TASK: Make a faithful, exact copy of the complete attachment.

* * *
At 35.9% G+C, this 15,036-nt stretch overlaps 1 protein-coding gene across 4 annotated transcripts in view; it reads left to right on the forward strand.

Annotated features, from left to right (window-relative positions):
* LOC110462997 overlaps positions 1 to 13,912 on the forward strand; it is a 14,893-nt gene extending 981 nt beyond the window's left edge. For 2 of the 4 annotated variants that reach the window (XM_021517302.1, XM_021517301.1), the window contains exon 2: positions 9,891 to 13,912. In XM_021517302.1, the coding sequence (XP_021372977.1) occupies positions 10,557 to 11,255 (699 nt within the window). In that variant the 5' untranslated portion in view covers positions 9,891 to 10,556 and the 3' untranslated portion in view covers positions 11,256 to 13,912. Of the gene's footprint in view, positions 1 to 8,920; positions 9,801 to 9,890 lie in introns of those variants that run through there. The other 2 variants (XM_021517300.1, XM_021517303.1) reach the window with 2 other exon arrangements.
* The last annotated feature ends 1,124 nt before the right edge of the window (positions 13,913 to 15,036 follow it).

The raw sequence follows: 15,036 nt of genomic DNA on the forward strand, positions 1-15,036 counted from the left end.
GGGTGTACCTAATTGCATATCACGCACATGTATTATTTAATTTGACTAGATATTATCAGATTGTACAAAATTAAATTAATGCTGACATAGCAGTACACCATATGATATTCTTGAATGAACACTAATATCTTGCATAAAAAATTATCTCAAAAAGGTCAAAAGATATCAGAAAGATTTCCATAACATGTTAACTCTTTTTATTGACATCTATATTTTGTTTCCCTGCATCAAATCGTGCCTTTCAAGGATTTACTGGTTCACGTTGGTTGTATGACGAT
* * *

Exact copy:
At 35.9% G+C, this 15,036-nt stretch overlaps 1 protein-coding gene across 4 annotated transcripts in view; it reads left to right on the forward strand.

Annotated features, from left to right (window-relative positions):
* LOC110462997 overlaps positions 1 to 13,912 on the forward strand; it is a 14,893-nt gene extending 981 nt beyond the window's left edge. For 2 of the 4 annotated variants that reach the window (XM_021517302.1, XM_021517301.1), the window contains exon 2: positions 9,891 to 13,912. In XM_021517302.1, the coding sequence (XP_021372977.1) occupies positions 10,557 to 11,255 (699 nt within the window). In that variant the 5' untranslated portion in view covers positions 9,891 to 10,556 and the 3' untranslated portion in view covers positions 11,256 to 13,912. Of the gene's footprint in view, positions 1 to 8,920; positions 9,801 to 9,890 lie in introns of those variants that run through there. The other 2 variants (XM_021517300.1, XM_021517303.1) reach the window with 2 other exon arrangements.
* The last annotated feature ends 1,124 nt before the right edge of the window (positions 13,913 to 15,036 follow it).

The raw sequence follows: 15,036 nt of genomic DNA on the forward strand, positions 1-15,036 counted from the left end.
GGGTGTACCTAATTGCATATCACGCACATGTATTATTTAATTTGACTAGATATTATCAGATTGTACAAAATTAAATTAATGCTGACATAGCAGTACACCATATGATATTCTTGAATGAACACTAATATCTTGCATAAAAAATTATCTCAAAAAGGTCAAAAGATATCAGAAAGATTTCCATAACATGTTAACTCTTTTTATTGACATCTATATTTTGTTTCCCTGCATCAAATCGTGCCTTTCAAGGATTTACTGGTTCACGTTGGTTGTATGACGAT